Rosanne Rouf, MD, Author at The Cardiology Advisor
Rosanne Rouf, MD

Rosanne Rouf, MD

Rosanne Rouf, MD, is director of the Heart Failure Program at Johns Hopkins Bayview Medical Center and an assistant professor in the School of Medicine. Her basic and translational research programs focus on the role of nonmyocyte pathobiology and sex differences in heart failure development in both injury-induced and genetic cardiomyopathies. To perform this work, she uses preclinical models to test pharmacologic and gene-targeted strategies to either prevent or reduce the onset of cardiovascular disease. Clinically, she is an advanced heart failure and transplant cardiologist and sees heart failure patients at Johns Hopkins Bayview. She is a dedicated clinician and clinical educator who actively participates in training medical students, residents and fellows in heart failure and basic/clinical research. Dr Rouf received her bachelor's and master's degrees in electrical engineering and computer science at Massachusetts Institute of Technology and her medical doctorate from Duke University School of Medicine. Following her internal medicine residency at Tufts Medical Center in Boston, she joined Johns Hopkins as an Adult Cardiology and Advanced Heart Failure/Transplant fellow and was a recipient of the prestigious American Heart Association Women in Cardiology Trainee Award in Excellence. After completing a fellowship, Dr Rouf joined the Johns Hopkins Advanced Heart Failure/Transplant faculty. She served as an attending physician on the inpatient Advanced Heart Failure/Transplant service at Johns Hopkins Hospital before being recruited to lead the heart failure program at Johns Hopkins Bayview Medical Center, located in Baltimore, Maryland.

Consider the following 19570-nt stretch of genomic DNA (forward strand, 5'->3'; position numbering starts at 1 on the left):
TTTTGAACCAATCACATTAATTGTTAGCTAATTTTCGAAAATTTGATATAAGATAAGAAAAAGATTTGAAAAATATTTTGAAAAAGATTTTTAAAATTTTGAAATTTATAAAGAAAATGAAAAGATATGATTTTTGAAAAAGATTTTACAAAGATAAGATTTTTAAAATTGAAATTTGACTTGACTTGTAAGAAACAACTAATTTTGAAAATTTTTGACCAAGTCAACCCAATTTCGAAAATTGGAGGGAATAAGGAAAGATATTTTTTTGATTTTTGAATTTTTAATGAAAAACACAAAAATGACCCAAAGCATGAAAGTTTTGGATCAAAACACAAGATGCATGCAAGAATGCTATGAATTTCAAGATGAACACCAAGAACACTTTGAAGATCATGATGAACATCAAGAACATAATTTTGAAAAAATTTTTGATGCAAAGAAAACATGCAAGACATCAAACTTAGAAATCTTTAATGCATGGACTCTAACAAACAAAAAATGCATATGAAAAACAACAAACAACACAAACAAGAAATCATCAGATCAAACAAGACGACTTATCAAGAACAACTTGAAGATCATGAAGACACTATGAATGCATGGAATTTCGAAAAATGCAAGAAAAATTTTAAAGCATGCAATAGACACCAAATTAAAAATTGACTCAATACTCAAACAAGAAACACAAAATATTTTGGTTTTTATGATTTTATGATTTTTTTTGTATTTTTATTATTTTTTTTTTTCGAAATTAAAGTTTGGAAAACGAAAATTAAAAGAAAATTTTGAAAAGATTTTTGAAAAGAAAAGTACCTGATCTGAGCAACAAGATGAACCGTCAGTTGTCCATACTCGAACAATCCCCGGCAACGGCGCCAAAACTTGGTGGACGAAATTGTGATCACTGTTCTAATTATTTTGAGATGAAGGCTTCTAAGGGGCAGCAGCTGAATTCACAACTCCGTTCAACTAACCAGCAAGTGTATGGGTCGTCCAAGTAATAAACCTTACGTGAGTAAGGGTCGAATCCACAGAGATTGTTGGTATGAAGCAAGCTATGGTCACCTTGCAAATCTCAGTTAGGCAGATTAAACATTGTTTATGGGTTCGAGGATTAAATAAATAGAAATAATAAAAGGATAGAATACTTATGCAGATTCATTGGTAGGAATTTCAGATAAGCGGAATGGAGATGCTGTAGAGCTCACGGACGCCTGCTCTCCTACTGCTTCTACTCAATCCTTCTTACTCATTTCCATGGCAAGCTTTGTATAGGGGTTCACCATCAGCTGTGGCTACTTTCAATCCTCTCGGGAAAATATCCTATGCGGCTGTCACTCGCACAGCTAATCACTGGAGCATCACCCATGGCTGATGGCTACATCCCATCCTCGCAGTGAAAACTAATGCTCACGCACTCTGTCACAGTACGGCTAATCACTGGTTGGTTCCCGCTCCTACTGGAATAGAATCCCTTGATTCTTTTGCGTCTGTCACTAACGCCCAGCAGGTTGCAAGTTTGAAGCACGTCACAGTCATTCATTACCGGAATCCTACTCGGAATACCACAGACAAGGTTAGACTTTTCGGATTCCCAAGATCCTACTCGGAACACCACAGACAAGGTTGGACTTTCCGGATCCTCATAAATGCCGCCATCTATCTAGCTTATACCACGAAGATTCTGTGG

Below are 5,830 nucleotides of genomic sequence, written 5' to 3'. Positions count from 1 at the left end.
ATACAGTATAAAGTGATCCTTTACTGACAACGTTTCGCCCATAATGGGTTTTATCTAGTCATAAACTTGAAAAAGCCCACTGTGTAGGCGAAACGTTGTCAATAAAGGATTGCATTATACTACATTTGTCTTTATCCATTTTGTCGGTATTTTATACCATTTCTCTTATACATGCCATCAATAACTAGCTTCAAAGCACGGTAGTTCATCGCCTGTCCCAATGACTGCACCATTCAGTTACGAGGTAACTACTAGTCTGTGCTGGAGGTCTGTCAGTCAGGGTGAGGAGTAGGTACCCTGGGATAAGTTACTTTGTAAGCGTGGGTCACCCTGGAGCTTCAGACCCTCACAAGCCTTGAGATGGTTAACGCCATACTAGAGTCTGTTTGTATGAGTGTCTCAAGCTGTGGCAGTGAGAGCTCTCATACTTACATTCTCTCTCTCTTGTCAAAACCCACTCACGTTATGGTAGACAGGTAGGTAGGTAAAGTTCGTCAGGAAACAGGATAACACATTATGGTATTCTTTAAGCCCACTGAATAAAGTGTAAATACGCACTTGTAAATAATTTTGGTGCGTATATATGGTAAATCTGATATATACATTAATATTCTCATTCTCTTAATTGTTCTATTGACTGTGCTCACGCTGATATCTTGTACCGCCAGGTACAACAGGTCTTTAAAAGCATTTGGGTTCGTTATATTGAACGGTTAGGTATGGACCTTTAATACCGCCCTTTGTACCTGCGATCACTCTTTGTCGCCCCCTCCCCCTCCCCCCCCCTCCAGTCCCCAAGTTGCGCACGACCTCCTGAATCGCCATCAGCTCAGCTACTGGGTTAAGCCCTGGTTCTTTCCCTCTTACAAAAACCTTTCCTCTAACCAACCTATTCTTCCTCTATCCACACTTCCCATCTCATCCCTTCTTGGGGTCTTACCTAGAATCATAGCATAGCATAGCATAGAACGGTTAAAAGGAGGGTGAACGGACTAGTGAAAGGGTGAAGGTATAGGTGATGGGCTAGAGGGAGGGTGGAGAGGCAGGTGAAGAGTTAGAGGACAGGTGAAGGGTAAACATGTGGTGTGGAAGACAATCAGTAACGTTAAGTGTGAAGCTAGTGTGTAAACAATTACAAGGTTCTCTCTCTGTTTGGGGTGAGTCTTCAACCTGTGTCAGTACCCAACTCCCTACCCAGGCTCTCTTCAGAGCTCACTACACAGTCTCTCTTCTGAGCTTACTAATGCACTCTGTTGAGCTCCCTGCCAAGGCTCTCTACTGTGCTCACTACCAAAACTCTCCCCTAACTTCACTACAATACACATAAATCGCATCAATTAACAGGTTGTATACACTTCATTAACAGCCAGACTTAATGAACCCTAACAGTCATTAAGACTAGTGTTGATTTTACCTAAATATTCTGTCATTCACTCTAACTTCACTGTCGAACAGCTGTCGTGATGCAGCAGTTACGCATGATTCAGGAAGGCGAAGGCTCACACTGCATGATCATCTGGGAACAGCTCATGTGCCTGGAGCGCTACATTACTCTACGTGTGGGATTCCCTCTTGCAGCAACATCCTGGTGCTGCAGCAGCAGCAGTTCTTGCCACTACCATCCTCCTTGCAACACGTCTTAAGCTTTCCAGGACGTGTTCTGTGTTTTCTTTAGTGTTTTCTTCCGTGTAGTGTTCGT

All articles by Rosanne Rouf, MD

How I Treat My Patients With Sacubitril/Valsartan for Heart Failure With Reduced Ejection Fraction

Congestive heart failure (CHF) remains a leading cause of death and expenditure in the United States, affecting approximately 6.5 million people and costing more than $30 billion annually.1,2 Despite advances in medical therapy, the 5-year survival for patients with CHF is still approximately 50%.3 The prevalence of heart failure in the United States is expected…